Deal struck in historic 12-year equal pay dispute with Glasgow City Council

An agreement has been reached over the long-running and bitter dispute over equal pay at Glasgow City Council, which will see thousands of female council workers receive pay-outs worth an estimated £500m.

Unions and legal representatives have reached a deal in principle with the council on a package of payments, settling the 14,000 equal-pay claims.

Glasgow City Council confirmed that a deal had been agreed and that payments were due to start from April this year.

The council’s leader Susan Aitken stated: “Almost exactly a year since the city government led on the hugely significant step of abandoning many years of litigation on equal pay, I am delighted that the council and claimants’ representatives have agreed an offer which I will recommend to committee for their approval in the coming weeks.”

GMB Scotland’s Hazel Nolan called it a “significant moment” in the recognition of the value of women in the city which had been brought about by the women’s efforts after “decades of systematic gender discrimination.”

Last October, more than 8,000 council workers staged one of the UK’s biggest strikes in a 48-hour protest over the “lack of progress” around the equal-pay claims.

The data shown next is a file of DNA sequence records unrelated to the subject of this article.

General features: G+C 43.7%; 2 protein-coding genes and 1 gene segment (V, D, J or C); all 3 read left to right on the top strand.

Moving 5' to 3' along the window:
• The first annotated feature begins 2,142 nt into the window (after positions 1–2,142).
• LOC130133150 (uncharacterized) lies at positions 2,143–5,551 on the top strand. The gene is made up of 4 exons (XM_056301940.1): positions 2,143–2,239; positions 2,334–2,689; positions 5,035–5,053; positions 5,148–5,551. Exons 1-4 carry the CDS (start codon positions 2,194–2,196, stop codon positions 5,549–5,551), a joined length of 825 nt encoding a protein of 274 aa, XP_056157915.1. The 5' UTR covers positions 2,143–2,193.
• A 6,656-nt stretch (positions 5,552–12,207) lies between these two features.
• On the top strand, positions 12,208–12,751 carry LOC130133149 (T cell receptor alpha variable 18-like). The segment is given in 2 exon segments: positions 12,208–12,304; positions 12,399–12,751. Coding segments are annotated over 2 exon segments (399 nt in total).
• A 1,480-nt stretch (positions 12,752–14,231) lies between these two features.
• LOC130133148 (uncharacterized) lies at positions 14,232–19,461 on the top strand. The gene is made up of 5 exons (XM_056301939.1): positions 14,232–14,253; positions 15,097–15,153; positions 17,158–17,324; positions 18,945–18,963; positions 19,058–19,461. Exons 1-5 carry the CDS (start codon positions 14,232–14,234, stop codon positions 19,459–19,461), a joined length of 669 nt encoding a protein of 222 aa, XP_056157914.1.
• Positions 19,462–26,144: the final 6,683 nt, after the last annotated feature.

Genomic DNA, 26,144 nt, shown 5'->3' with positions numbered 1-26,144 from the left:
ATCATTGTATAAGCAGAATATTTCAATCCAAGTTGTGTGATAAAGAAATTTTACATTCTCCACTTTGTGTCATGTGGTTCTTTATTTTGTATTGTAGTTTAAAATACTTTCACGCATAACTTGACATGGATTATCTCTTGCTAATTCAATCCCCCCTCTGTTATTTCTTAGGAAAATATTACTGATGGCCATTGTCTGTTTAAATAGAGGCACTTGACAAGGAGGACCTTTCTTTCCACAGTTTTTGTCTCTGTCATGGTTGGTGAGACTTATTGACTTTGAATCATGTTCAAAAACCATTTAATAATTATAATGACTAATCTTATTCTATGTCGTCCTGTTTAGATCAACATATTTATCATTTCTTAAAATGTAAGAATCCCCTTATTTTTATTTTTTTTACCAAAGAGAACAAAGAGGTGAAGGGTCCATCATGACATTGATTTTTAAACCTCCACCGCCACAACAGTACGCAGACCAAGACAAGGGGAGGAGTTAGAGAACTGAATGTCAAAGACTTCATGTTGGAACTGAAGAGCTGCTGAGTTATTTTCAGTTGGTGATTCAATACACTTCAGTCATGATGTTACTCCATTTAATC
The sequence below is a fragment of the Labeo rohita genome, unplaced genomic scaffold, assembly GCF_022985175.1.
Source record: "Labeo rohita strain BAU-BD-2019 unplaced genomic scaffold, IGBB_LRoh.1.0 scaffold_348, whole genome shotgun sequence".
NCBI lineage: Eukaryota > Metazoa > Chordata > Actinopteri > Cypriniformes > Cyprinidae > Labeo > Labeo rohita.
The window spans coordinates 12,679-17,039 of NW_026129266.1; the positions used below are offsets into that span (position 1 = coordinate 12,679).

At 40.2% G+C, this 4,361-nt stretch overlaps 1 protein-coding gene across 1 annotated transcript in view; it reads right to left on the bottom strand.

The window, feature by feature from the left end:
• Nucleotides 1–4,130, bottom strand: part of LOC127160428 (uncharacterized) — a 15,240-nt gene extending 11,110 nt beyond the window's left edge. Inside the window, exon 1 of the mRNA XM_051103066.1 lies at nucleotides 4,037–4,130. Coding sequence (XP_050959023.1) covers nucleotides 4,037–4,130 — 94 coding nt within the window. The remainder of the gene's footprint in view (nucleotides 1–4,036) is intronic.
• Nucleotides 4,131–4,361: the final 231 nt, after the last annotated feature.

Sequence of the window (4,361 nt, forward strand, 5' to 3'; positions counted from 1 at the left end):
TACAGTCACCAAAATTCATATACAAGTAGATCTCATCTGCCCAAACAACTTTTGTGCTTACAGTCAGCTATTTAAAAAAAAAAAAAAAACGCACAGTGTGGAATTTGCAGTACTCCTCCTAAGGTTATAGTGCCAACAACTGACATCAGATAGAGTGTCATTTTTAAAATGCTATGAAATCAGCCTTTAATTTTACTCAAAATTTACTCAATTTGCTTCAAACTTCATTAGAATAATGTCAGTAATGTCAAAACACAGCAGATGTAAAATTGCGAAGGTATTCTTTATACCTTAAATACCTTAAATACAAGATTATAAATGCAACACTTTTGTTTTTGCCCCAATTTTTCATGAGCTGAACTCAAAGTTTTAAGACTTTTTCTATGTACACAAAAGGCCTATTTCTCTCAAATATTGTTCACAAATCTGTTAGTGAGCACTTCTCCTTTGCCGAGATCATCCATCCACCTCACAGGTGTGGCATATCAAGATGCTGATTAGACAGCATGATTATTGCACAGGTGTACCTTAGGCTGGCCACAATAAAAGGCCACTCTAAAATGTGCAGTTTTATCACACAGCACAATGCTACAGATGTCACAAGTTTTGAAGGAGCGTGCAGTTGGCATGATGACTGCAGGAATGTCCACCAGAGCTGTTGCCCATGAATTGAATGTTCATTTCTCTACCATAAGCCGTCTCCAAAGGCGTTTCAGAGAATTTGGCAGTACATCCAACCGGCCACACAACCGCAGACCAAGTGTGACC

The claims originate from a pay and conditions scheme introduced by the then-Labour council more than a decade ago, which led to workers in female-dominated roles receiving up to £3 less an hour than those in male-dominated areas.

The now-SNP city council announced in January 2018 that it planned to reach a negotiated settlement to the thousands of claims and called the mass walk-out unnecessary, but did warn that it would take around a year to agree a fair offer.

The equal-pay battle has received wide-spread support, and the European public service union said it fully supported the strike action which had followed a landmark victory in court in favour of the campaigners.

Aitken thanked every one of the council officers involved in the “extremely challenging process” and stated that she never needed to be persuaded of the case for equality after “a decade of obstruction and inaction.”

However, the pay-out process is not yet completed. Approval is still needed from members of the city council and the claimants, and the funds also need to be raised to meet the estimated £500m.

Image credit - Andrew MilliganPA WirePA Images


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